More and more families are catching on to the fact that seafood’s not only delicious—it’s healthy, too. But as the demand for seafood rises, the risk for overfishing and harming the ocean increases. That’s why eight major North American conservation organizations partnered to form Be Happy, an online community for seafood-loving families to learn about ocean-friendly seafood and commit to making sustainable seafood choices. Families are invited to take the Be Happy pledge on Facebook to support ocean-friendly seafood, plus find delicious recipes, ask questions of seafood experts, and even post photos of their funniest fish faces. The next time you head to the fish market, follow these three guidelines for a catch that’s kinder to the planet:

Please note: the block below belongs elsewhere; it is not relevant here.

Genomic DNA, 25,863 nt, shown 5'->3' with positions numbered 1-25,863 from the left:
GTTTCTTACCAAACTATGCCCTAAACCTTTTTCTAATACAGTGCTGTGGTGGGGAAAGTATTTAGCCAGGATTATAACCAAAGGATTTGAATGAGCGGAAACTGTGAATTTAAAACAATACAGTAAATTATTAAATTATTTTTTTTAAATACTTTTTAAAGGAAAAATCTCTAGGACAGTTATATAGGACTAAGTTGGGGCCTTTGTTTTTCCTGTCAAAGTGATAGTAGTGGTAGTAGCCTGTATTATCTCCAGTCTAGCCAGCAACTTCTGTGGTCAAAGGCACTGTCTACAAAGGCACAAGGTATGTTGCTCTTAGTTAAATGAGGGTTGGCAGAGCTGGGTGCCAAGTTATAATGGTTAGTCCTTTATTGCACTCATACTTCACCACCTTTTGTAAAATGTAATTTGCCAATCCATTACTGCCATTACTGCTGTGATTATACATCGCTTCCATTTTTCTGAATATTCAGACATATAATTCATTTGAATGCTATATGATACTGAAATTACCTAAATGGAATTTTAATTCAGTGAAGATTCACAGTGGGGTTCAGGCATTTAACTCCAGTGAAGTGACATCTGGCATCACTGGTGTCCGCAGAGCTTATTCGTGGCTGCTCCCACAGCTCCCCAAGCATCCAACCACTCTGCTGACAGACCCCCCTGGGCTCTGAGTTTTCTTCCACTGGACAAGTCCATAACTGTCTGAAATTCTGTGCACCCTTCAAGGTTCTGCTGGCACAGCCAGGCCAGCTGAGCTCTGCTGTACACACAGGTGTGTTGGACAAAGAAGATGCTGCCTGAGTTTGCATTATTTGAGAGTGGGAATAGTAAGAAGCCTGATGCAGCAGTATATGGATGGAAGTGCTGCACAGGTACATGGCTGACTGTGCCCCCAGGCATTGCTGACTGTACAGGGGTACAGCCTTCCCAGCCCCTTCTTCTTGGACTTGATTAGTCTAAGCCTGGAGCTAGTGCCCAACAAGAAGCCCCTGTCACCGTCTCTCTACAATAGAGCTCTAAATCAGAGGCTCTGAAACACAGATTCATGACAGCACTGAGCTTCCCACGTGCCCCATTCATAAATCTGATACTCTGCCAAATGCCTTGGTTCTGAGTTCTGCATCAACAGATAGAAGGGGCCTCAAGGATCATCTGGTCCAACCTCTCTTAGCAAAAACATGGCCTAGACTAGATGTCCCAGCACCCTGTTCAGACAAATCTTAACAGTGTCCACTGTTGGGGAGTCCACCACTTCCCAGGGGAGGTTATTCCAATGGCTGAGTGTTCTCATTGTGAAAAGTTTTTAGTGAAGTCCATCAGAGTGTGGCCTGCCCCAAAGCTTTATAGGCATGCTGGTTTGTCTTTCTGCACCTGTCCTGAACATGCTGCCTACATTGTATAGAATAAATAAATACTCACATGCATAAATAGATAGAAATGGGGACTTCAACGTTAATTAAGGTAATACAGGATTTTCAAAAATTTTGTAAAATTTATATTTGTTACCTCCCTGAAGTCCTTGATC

Go small Smaller seafood choices, like oysters, sardines, and mussels are more abundant, so they run less of a risk of being overfished. These and others are on the Monterey Bay Aquarium’s Super Green list, whose seafood choices are identified as healthy for people and the environment.
Buy domestic The U.S. has stricter fishing and farming standards than most other countries, helping to ensure that American seafood is caught more sustainably.
Support sustainable harvesting Not all fishing methods are created equal: Seafood caught by hook and line or with pots or traps do minimal damage to the sea floor; long lines and bottom trawlers can severely harm ocean life.
Reprinted from KIWI Magazine